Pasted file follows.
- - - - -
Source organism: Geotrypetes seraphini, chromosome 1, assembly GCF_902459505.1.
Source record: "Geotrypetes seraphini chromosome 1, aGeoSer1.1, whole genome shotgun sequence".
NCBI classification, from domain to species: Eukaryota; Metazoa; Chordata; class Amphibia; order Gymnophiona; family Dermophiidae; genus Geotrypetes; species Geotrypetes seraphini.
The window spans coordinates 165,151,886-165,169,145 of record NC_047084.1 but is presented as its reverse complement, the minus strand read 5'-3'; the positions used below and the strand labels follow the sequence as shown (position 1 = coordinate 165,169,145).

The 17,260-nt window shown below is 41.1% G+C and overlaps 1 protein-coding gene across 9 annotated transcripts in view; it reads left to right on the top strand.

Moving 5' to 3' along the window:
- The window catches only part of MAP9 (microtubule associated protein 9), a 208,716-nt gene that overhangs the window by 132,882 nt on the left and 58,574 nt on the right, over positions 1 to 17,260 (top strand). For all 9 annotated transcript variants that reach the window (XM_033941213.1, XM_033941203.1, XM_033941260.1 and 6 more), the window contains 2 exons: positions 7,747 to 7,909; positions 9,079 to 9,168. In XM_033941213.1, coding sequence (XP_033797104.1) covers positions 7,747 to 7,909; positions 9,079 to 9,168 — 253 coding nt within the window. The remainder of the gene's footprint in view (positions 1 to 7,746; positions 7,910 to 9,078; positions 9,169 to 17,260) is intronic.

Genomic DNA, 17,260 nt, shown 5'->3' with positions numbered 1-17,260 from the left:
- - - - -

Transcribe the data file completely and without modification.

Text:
Source organism: Geotrypetes seraphini, chromosome 1, assembly GCF_902459505.1.
Source record: "Geotrypetes seraphini chromosome 1, aGeoSer1.1, whole genome shotgun sequence".
NCBI classification, from domain to species: Eukaryota; Metazoa; Chordata; class Amphibia; order Gymnophiona; family Dermophiidae; genus Geotrypetes; species Geotrypetes seraphini.
The window spans coordinates 165,151,886-165,169,145 of record NC_047084.1 but is presented as its reverse complement, the minus strand read 5'-3'; the positions used below and the strand labels follow the sequence as shown (position 1 = coordinate 165,169,145).

The 17,260-nt window shown below is 41.1% G+C and overlaps 1 protein-coding gene across 9 annotated transcripts in view; it reads left to right on the top strand.

Moving 5' to 3' along the window:
- The window catches only part of MAP9 (microtubule associated protein 9), a 208,716-nt gene that overhangs the window by 132,882 nt on the left and 58,574 nt on the right, over positions 1 to 17,260 (top strand). For all 9 annotated transcript variants that reach the window (XM_033941213.1, XM_033941203.1, XM_033941260.1 and 6 more), the window contains 2 exons: positions 7,747 to 7,909; positions 9,079 to 9,168. In XM_033941213.1, coding sequence (XP_033797104.1) covers positions 7,747 to 7,909; positions 9,079 to 9,168 — 253 coding nt within the window. The remainder of the gene's footprint in view (positions 1 to 7,746; positions 7,910 to 9,078; positions 9,169 to 17,260) is intronic.

Genomic DNA, 17,260 nt, shown 5'->3' with positions numbered 1-17,260 from the left: